Tuesday, January 1, 2008

Navy Researcher Elissa Bumiller Tackles Corrosion 'In the Fleet'

Elissa Bumiller awarded SMART scholarship and grants from Navy and DoD Corrosion Office

CorrDefense by Cynthia Greenwood

Thanks to three DoD agencies, a talented Navy engineer is realizing the dream of anyone working in government — to take a hiatus from work and return to school full-time.

In July 2007, DoD awarded Elissa Bumiller the SMART scholarship. (SMART, a Defense Scholarship for Service program, stands for "Science, Mathematics, and Research for Transformation.") Further, after receiving grants from the Navy and DoD Corrosion Office, Bumiller became free to ramp up her graduate studies, attend classes full-time, and make headway on her dissertation. Today she is pursuing a doctorate in materials science and engineering at the University of Virginia (UVA).
Elissa Bumiller

As a mechanical engineer, Bumiller has performed corrosion research and focused on the corrosion characterization of naval alloys at the Naval Surface Warfare Center (NSWC), Carderock Division, for five years.

"At Carderock, we offer the chance for our 'stars' to take extended term training," explained Rich Hays, manager of the facility's Corrosion Research and Engineering Branch. "We pay their full salary and send them on a full university scholarship."

Throughout her tenure at NSWC's corrosion lab, Bumiller has conducted corrosion testing on aluminum alloys in different environments. She has also tested novel aluminum anode materials, while contributing to other coatings and cathodic protection projects. At the master's-level, her research centered on the contamination of electronic assemblies, particularly as regards corrosion.

Bumiller is conducting doctoral research under Robert Kelly, a professor of Materials Science and Engineering at UVA, a NACE International fellow, and a recognized expert in localized corrosion. Specifically, Bumiller is studying the insidious problem of sensitization in 5XXX series aluminum alloys. "This is a problem that is difficult to detect when the alloy is in service," Bumiller explained. "With Dr. Kelly, we are developing an electrochemical test for detection of sensitization in aluminum similar to the electrochemical potentiokinetic reactivation test for stainless steels."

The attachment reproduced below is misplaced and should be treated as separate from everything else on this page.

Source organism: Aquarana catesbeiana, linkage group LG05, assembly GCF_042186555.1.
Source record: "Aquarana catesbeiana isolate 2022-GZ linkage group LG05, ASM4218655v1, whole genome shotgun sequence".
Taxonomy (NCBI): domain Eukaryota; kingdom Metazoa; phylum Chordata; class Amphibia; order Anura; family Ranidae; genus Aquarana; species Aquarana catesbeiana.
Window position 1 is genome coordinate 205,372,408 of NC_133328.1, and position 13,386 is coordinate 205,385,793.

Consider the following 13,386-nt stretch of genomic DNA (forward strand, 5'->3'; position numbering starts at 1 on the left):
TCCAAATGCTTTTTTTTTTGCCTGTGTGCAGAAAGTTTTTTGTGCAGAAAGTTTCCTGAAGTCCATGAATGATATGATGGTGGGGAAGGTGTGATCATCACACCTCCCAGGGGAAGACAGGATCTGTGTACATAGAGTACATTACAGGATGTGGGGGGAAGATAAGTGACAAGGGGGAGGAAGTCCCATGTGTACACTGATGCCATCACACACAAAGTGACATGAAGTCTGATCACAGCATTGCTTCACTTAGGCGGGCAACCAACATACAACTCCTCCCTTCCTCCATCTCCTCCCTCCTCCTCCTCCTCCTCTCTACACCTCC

As a member of NACE, Bumiller also serves as vice chairperson of the Marine Corrosion strategic technology group. Bumiller completed UVA's one-year residency requirement from August 2007 through May 2008. She is now preparing for her PhD qualifying exams in August and her oral comprehensives in September.

"I'm extremely excited to be working on this study," Bumiller said. "I feel the research I'm doing will help the naval fleet in huge ways." Bumiller adds that she is indebted to the SMART program, administered by ASEE (American Society of Engineering Education), the DoD Corrosion Office, and the Navy.

"The support of these three agencies has enabled me to continue my education and conduct research on real issues encountered by the fleet," Bumiller said. "I realize what a truly outstanding opportunity I have been provided and feel very honored to be a part of such a great organization."

DoD Investment in Training Provides Immeasurable Impact

"Investing in young people who will take the place of older Navy professionals is important," said Hays. "Our goal is to keep Elissa around for many years to come and encourage her to stay in the government. If we can make one person inside government smarter and more knowledgeable about corrosion, we can create a much bigger impact on government and industry, over the long term, than we would by developing a new paint system."